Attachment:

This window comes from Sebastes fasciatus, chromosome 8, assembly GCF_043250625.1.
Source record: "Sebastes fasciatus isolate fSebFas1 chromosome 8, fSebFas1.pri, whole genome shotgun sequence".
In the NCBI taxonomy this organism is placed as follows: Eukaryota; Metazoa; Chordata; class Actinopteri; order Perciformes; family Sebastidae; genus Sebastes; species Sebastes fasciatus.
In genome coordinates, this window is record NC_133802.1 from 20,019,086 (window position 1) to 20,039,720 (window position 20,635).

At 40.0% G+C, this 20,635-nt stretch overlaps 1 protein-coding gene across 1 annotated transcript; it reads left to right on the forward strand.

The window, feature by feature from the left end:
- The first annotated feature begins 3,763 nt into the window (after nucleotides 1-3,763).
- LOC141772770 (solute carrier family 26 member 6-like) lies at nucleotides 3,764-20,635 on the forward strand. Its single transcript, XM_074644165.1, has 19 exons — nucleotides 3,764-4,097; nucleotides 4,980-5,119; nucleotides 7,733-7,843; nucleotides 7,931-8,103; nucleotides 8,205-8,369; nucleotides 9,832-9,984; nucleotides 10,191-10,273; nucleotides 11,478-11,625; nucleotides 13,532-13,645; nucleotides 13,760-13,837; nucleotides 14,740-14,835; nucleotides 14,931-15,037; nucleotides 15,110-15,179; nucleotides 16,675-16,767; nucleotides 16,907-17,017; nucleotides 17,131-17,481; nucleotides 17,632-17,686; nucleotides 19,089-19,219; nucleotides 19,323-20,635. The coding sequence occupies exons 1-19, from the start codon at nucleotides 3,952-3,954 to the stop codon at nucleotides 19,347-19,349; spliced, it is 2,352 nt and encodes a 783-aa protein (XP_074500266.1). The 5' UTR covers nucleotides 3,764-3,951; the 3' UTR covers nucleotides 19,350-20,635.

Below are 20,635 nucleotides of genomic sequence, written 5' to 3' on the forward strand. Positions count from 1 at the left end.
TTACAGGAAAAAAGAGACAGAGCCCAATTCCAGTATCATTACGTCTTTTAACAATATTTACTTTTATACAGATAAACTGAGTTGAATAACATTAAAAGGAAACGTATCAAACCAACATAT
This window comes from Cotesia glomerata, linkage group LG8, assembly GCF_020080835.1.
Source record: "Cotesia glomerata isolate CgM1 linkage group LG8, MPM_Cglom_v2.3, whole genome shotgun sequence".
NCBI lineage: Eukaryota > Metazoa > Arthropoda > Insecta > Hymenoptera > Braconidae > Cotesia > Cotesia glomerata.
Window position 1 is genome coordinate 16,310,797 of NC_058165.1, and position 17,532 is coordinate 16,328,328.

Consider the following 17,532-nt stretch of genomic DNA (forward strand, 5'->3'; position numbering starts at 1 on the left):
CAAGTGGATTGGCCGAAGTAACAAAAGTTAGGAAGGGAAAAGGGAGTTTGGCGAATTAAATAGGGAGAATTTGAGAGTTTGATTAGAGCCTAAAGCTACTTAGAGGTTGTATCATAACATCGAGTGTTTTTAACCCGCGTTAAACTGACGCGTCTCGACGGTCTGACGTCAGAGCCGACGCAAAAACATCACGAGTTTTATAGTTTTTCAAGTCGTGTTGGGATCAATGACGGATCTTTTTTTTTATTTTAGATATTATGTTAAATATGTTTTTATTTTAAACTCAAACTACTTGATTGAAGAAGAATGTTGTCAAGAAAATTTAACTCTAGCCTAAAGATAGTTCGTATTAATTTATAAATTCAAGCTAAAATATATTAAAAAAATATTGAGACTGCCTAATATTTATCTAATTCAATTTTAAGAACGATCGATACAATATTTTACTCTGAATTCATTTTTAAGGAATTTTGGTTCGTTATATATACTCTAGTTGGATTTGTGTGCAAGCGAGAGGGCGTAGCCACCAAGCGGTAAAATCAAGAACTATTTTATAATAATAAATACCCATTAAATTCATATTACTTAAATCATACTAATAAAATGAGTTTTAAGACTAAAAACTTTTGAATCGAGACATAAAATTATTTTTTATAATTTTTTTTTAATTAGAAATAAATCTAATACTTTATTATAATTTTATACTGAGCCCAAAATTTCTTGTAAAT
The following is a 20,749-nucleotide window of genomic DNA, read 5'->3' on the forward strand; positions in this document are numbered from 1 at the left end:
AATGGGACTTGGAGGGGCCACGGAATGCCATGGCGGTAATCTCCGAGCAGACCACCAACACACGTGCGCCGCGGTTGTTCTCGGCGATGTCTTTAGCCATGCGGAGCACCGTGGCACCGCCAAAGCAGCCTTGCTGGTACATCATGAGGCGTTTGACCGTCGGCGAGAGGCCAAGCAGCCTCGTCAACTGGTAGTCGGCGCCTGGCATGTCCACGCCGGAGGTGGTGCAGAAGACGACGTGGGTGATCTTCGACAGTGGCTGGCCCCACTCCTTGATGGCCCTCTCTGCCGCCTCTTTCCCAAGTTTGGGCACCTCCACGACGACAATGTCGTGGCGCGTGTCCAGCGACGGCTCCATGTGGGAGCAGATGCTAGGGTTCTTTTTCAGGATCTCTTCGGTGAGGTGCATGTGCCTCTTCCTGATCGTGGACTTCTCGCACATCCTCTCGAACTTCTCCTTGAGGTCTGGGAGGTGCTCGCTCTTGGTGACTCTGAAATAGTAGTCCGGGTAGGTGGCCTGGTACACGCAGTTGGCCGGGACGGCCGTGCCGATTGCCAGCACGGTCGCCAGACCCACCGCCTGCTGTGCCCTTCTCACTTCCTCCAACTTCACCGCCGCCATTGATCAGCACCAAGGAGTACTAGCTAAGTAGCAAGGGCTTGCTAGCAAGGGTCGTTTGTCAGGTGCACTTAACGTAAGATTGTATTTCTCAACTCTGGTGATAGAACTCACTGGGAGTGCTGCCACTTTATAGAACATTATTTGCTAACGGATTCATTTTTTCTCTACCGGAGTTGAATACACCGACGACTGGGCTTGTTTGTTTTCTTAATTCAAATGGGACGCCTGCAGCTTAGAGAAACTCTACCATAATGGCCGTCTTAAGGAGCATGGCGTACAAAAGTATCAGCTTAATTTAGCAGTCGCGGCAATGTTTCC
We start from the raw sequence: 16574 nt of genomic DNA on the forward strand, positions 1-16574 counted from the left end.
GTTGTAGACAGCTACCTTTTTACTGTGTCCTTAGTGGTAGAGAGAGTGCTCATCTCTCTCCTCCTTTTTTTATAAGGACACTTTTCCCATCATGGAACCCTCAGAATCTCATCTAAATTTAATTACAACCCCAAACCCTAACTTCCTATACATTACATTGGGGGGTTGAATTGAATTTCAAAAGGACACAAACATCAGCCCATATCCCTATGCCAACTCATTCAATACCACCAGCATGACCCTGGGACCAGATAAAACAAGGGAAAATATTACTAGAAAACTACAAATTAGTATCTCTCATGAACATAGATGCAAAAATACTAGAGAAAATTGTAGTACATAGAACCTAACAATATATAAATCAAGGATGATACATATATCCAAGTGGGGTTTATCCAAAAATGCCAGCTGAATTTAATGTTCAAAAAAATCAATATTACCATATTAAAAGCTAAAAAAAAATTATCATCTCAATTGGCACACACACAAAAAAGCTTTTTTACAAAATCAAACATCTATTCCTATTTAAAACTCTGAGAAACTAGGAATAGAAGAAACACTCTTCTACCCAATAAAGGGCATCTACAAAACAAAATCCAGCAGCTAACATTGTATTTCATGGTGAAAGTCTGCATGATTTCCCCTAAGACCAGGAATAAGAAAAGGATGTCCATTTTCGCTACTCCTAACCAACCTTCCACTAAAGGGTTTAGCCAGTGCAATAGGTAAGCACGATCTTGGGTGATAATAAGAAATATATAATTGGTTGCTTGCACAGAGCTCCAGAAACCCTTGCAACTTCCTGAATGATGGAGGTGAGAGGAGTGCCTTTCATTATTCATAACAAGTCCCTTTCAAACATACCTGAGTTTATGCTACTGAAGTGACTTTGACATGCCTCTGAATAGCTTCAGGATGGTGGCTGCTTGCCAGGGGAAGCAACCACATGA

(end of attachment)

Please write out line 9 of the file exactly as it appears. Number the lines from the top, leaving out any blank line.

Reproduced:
Below are 20,635 nucleotides of genomic sequence, written 5' to 3' on the forward strand. Positions count from 1 at the left end.